Until now, scientists believed that animal species could not survive for very long without sexual reproduction. But a new study contradicts that belief- suggesting asexual reproduction can be successful in the beetle mite Oppiella nova.
This phenomenon is known as the Meselson effect, which describes a characteristic trace in an organism’s genome that suggests purely asexual reproduction.
The study by an international research team has demonstrated that animals can survive over very long periods entirely without having sex. Scientists showed the so-called Meselson effect in animals in the ancient asexual beetle mite species O. nova for the first time.
The team includes zoologists and evolutionary biologists from the Universities of Cologne and Göttingen, as well as the University in Lausanne (Switzerland) and the University of Montpellier (France).
Via asexual reproduction, species produce genetic clones to introduce genetic variance into their genomes and thus adapt to their environment during evolution.
But, the absence of sexual reproduction and, in this way, mixing in asexual species causes the two genome duplicates to gather mutations or changes in genetic information freely and become progressively unique within one individual.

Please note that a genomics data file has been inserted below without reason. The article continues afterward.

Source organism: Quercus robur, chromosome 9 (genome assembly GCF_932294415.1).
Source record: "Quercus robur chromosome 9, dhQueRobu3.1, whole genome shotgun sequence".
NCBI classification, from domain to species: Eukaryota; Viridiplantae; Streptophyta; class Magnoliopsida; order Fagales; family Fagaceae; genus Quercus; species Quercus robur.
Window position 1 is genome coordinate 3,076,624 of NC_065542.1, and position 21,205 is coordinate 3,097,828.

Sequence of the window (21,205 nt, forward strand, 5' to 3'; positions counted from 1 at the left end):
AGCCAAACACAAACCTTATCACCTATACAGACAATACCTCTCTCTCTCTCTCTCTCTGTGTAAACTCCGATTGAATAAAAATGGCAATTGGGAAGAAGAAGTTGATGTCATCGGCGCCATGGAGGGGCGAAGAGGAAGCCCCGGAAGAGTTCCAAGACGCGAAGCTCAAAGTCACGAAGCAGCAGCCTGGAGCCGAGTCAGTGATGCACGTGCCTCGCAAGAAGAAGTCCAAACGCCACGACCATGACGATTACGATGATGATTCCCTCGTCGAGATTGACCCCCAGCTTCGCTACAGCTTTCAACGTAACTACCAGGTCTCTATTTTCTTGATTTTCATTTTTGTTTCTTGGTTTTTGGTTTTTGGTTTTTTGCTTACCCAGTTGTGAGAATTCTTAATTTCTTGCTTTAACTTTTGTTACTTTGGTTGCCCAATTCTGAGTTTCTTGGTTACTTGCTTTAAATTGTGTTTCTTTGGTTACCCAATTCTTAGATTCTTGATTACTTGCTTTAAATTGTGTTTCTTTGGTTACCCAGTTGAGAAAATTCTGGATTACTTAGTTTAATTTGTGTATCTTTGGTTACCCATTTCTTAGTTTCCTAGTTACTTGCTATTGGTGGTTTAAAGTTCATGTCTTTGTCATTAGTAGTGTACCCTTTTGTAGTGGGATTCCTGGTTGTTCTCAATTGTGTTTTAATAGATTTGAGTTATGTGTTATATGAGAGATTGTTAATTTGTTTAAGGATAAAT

Prof. Tanja Schwander from the Department of Ecology and Evolution of the University of Lausanne said, “That may sound simple. But in practice, the Meselson effect has never been conclusively demonstrated in animals – until now.”
Scientists collected different populations of Oppiella nova and the closely related but sexually reproducing species Oppiella subpectinata in Germany and sequenced and analyzed their genetic information. Overall, it was a Sisyphean task.
To analyze the genome data, scientists especially designed a computer program. They succeeded in proving the Meselson effect.
Bast said, “Our results clearly show that O. nova reproduces exclusively asexually. When it comes to an understanding of how evolution works without sex, these beetle mites could still provide a surprise or two. The results show: the survival of a species without sexual reproduction is quite rare but not impossible. The research team will now try to find out what makes these beetle mites so special.”
- Alexander Brandt, Patrick Tran Van et al. Haplotype divergence supports long-term asexuality in the oribatid mite Oppiella nova. DOI: 10.1073/pnas.2101485118